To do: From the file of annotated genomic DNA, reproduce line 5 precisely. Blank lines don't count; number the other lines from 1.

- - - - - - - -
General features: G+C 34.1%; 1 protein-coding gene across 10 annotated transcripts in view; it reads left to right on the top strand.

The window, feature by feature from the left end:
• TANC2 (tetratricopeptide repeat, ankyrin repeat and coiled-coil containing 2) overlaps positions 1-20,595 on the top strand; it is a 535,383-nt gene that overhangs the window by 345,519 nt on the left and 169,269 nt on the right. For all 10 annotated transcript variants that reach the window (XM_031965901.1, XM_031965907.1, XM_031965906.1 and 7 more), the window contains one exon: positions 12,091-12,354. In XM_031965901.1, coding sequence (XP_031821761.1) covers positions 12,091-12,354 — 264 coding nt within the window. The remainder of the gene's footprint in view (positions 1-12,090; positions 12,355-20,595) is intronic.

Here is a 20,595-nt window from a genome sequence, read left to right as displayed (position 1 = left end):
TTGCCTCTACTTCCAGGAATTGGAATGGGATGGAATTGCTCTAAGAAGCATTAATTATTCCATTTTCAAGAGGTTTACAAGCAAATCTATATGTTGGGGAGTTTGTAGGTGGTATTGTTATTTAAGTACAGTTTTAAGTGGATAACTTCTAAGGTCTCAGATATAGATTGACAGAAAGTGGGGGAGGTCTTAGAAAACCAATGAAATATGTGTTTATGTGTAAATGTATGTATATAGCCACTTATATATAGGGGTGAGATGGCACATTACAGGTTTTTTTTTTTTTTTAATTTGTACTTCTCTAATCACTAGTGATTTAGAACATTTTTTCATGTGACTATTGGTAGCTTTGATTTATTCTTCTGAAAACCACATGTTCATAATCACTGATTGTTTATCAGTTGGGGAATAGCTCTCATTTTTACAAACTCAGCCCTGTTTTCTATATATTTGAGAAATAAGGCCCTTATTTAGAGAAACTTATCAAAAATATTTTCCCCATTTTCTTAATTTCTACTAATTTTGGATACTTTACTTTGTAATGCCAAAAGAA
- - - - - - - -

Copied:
TTGCCTCTACTTCCAGGAATTGGAATGGGATGGAATTGCTCTAAGAAGCATTAATTATTCCATTTTCAAGAGGTTTACAAGCAAATCTATATGTTGGGGAGTTTGTAGGTGGTATTGTTATTTAAGTACAGTTTTAAGTGGATAACTTCTAAGGTCTCAGATATAGATTGACAGAAAGTGGGGGAGGTCTTAGAAAACCAATGAAATATGTGTTTATGTGTAAATGTATGTATATAGCCACTTATATATAGGGGTGAGATGGCACATTACAGGTTTTTTTTTTTTTTTAATTTGTACTTCTCTAATCACTAGTGATTTAGAACATTTTTTCATGTGACTATTGGTAGCTTTGATTTATTCTTCTGAAAACCACATGTTCATAATCACTGATTGTTTATCAGTTGGGGAATAGCTCTCATTTTTACAAACTCAGCCCTGTTTTCTATATATTTGAGAAATAAGGCCCTTATTTAGAGAAACTTATCAAAAATATTTTCCCCATTTTCTTAATTTCTACTAATTTTGGATACTTTACTTTGTAATGCCAAAAGAA